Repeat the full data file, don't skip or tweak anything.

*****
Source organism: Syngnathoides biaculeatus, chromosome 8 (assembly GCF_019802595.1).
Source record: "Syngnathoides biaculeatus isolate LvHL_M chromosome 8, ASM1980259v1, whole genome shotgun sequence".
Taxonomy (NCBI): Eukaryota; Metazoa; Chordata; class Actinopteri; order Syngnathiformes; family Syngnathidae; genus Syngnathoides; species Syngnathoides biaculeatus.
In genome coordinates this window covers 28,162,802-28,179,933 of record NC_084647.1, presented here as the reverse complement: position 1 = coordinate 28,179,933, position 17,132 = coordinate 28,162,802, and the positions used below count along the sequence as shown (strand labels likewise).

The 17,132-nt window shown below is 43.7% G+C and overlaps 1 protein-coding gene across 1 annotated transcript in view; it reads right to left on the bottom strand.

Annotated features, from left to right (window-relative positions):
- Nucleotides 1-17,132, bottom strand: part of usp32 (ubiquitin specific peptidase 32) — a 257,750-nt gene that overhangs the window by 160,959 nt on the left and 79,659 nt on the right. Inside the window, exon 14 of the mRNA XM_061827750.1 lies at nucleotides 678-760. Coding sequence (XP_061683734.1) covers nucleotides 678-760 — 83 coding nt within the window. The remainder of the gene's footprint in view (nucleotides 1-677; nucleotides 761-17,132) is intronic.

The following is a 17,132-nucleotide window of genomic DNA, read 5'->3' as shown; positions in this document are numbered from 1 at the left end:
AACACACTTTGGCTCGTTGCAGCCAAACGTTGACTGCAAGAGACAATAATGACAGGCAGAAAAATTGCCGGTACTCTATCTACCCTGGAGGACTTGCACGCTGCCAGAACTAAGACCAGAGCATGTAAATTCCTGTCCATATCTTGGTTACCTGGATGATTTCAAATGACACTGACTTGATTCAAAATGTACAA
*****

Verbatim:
Source organism: Syngnathoides biaculeatus, chromosome 8 (assembly GCF_019802595.1).
Source record: "Syngnathoides biaculeatus isolate LvHL_M chromosome 8, ASM1980259v1, whole genome shotgun sequence".
Taxonomy (NCBI): Eukaryota; Metazoa; Chordata; class Actinopteri; order Syngnathiformes; family Syngnathidae; genus Syngnathoides; species Syngnathoides biaculeatus.
In genome coordinates this window covers 28,162,802-28,179,933 of record NC_084647.1, presented here as the reverse complement: position 1 = coordinate 28,179,933, position 17,132 = coordinate 28,162,802, and the positions used below count along the sequence as shown (strand labels likewise).

The 17,132-nt window shown below is 43.7% G+C and overlaps 1 protein-coding gene across 1 annotated transcript in view; it reads right to left on the bottom strand.

Annotated features, from left to right (window-relative positions):
- Nucleotides 1-17,132, bottom strand: part of usp32 (ubiquitin specific peptidase 32) — a 257,750-nt gene that overhangs the window by 160,959 nt on the left and 79,659 nt on the right. Inside the window, exon 14 of the mRNA XM_061827750.1 lies at nucleotides 678-760. Coding sequence (XP_061683734.1) covers nucleotides 678-760 — 83 coding nt within the window. The remainder of the gene's footprint in view (nucleotides 1-677; nucleotides 761-17,132) is intronic.

The following is a 17,132-nucleotide window of genomic DNA, read 5'->3' as shown; positions in this document are numbered from 1 at the left end:
AACACACTTTGGCTCGTTGCAGCCAAACGTTGACTGCAAGAGACAATAATGACAGGCAGAAAAATTGCCGGTACTCTATCTACCCTGGAGGACTTGCACGCTGCCAGAACTAAGACCAGAGCATGTAAATTCCTGTCCATATCTTGGTTACCTGGATGATTTCAAATGACACTGACTTGATTCAAAATGTACAA